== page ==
Vying to lure in more young buyers, some co-op boards are loosening their rules.
Some boards are trying to ease requirements about approvals and subletting to make home values more in line with condos, Forbes reported.
“So many mindful co-ops are trying to act more like condos these days, so they can attract higher prices from a wider audience,” Compass agent Brian Lewis told Forbes. “I’ve never encountered a condo that wants to act more like a restrictive co-op.”
The changing mindset comes as millennial buyers have struggled to purchase co-ops. Obstacles include not being able to afford down payments and an influx of buyers flooding the market, the report said.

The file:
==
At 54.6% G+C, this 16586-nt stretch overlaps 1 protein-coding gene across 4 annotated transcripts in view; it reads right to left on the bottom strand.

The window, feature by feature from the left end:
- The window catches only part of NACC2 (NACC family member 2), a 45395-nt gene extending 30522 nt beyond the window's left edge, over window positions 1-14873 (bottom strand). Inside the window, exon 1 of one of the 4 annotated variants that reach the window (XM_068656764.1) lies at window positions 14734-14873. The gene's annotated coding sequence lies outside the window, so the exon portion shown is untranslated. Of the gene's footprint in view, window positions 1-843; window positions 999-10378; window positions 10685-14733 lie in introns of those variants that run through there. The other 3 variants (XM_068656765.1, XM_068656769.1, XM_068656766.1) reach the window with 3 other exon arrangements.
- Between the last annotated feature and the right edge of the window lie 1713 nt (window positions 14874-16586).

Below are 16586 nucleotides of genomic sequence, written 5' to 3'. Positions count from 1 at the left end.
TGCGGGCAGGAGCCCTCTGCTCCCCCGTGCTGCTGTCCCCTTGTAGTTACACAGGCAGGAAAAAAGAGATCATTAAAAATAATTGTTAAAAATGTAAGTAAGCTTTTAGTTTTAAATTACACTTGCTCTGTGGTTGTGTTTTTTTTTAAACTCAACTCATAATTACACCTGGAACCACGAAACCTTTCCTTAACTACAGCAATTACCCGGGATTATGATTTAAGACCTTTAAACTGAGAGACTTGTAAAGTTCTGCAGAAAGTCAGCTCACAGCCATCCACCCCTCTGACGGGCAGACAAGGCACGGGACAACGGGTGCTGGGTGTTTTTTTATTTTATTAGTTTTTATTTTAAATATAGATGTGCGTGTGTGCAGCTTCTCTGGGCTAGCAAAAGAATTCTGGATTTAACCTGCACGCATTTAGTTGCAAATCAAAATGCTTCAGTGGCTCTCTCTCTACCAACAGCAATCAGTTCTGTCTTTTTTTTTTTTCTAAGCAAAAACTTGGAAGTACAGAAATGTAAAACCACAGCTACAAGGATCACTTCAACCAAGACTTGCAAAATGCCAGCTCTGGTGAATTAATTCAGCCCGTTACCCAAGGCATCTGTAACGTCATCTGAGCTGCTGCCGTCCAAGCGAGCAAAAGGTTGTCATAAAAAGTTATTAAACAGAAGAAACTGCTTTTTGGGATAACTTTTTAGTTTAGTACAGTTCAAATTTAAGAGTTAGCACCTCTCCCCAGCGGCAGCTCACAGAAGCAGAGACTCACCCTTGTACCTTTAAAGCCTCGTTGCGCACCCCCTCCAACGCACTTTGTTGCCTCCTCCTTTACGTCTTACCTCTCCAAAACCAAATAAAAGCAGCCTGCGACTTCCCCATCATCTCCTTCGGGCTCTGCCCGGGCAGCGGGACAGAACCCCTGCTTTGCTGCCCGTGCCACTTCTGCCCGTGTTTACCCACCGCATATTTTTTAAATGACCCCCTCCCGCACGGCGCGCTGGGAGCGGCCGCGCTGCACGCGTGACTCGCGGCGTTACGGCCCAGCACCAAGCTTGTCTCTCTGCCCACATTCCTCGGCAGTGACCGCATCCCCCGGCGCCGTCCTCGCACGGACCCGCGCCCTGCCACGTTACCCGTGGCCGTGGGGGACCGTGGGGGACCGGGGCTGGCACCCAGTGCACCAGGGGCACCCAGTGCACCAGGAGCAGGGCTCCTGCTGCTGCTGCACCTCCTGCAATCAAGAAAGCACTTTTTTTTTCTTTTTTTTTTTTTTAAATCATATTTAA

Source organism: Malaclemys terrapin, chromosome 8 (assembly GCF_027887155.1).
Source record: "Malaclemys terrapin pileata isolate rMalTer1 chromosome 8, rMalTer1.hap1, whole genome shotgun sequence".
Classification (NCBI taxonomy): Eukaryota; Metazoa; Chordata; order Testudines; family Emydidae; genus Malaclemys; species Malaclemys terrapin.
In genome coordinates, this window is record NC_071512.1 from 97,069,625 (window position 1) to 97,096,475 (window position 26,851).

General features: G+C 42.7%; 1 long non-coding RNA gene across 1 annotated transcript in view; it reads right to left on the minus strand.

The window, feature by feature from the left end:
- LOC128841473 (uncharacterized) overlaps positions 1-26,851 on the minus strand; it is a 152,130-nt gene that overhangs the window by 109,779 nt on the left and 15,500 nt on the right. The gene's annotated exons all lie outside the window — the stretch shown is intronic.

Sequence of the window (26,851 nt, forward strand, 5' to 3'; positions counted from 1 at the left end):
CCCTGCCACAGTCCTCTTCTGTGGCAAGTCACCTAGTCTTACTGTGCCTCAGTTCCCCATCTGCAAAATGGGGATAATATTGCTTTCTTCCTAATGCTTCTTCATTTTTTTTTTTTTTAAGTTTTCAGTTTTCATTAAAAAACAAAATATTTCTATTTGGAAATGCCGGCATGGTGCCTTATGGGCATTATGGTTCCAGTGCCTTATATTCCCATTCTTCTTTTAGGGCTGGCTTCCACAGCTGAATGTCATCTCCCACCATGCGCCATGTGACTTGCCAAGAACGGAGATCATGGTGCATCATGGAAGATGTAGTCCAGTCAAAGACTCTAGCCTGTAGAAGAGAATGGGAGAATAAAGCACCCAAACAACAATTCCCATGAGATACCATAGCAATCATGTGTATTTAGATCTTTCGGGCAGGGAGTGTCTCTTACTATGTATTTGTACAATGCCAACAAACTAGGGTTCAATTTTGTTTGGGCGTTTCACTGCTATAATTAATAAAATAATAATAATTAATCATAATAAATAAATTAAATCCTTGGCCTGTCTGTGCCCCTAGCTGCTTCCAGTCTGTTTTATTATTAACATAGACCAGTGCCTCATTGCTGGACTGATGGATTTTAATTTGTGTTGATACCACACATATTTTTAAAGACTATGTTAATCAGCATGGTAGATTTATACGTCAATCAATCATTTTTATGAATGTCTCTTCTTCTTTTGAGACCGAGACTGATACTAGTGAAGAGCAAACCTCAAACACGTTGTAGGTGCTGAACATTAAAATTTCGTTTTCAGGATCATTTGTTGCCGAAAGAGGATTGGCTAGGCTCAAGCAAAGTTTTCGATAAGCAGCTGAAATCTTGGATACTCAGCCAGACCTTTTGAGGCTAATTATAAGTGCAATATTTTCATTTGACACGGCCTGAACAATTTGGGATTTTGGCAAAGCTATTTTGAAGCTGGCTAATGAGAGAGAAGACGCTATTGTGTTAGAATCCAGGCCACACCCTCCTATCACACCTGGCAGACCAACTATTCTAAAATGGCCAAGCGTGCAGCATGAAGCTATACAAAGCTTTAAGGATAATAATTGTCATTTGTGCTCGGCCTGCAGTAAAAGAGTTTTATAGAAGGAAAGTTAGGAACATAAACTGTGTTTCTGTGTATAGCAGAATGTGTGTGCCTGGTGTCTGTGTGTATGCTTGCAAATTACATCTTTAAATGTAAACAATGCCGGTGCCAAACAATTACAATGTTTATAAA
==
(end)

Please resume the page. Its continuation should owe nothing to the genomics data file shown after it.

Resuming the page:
As Warburg’s Lisa Larson told Forbes, a decade ago, the main options for housing in New York City were to rent or buy a co-op. But with a rise in condo development, buyers have other choices now. About 80 percent of the city’s housing stock are co-ops.
Larson said her board opted to require the first two pages of tax returns, without the tax schedules. And it chose to nix the requirement for full bank and brokerage statements in a bid to increase the building’s value by upping buyer accessibility.
Martin Eiden, another Compass agent, said millennial buyers he’s worked with tend to seek diversity — which doesn’t necessarily align with how co-op boards function.
“Co-ops by their very nature want consistency, sameness,” he said. [Forbes] — Meenal Vamburkar